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2018 Salt Lake Chamber Economic Outlook

Romney: Nation Could Learn from Utah

Salt Lake City—The United States has no shortage of challenges to tackle—and the nation could learn a lot from how Utah faces those same challenges. So said Mitt Romney, speaking as the keynote address during Tuesday morning’s Utah Economic Outlook and Public Policy Summit, held by the Salt Lake Chamber.

“There is a real need for our country for some of the kinds of things Utah knows how to do best,” said Romney, who added that he’d gone to academics, business and government leaders to ask their opinions on the greatest challenges the nation is facing today. Those needs were named, in part, as the growing public debt, climate change, education and poverty.

Two-thirds of the country’s spending is automatic and goes to entitlement programs, said Romney, saddling the country with growing debt.

“[Our debt] is projected to become much, much larger indeed. Why is that? It’s partly because of how we spend our money,” said Romney. “Non-discretionary spending, Medicare, Medicaid—if you qualify for those programs, you get the funding, and the government sends the check. There’s not a budget set by Congress for that spending amount. …Those areas continue to grow over the coming decades even though revenues…can’t possibly meet the extraordinary growth in these entitlement programs.”

Congress should find a way to make these programs sustainable, said Romney, who lamented that there has been little progress made. Part of the problem, he continued, is that people believe that any reform whatsoever to entitlement programs will be seen as cold-hearted.

“It’s extraordinarily vulnerable to being demagogue’d, because any time you say you’re going to change Social Security—not for anybody retired, not for anybody 55 and older, but for somebody 25 years old—[if you say] we want to change the program a little bit, you’re still going to get demagogue’d.” he said. “‘You’re going to push grandma off the cliff in her wheelchair.’ That is wrong, it’s not the truth, but it’s politically powerful messaging.”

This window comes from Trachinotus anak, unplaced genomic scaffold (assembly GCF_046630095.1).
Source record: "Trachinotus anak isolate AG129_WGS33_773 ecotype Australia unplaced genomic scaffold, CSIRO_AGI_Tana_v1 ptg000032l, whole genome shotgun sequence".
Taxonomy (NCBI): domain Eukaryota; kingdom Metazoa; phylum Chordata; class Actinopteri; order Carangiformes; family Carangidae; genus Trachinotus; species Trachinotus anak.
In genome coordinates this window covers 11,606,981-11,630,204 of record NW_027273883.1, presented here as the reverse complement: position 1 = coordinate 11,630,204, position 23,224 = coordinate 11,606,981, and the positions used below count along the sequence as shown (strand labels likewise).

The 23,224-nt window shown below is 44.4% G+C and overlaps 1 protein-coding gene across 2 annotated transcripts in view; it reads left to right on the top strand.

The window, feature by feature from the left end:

But political gridlock in Washington, D.C., with the ‘us vs. them’ culture in both political parties running rampant, stymies any possibility for enacting solutions.

“We know how to solve [intergenerational poverty]. But we don’t. We know how to solve the education issues that the nation faces, but we don’t. We know how to solve the entitlement issues. But we’re not. Some of these issues, we have answers to—but not the will to get them done,” he said.

Romney illustrated by showing a study where numbers revealed that in 1982, 344 members of the House of Representatives, both Democrats and GOP Republicans, had overlap in the political philosophy and voting record of members. In 2013, only four members had any overlap on their voting preferences across the aisle. In the Senate, that number is currently zero.

“The common ground in terms of voting and economic perspective has almost disappeared. … That makes it challenging to get the job done,” he lamented. “Nonetheless, I remain overwhelmingly optimistic about the future of American economy, particularly if we can get Washington to learn some of the lessons from Utah.”

In Utah, said Romney, government spending has stayed pat between 2000-2017, the nation’s has grown. Utah’s government debt remains far lower than the nation’s. Utah has been cutting CO2 emissions by almost 2 percent per year, while the federal government is closer to 1.4 percent. And Utah has also embraced trade, has greater employment growth and personal income growth than the nation’s average. Those results show that Utah’s method could make real change in Washington and for the nation, said Romney.

“I hope that the lessons have been learned in this state as a laboratory democracy can be shared with our nation as a whole,” he said.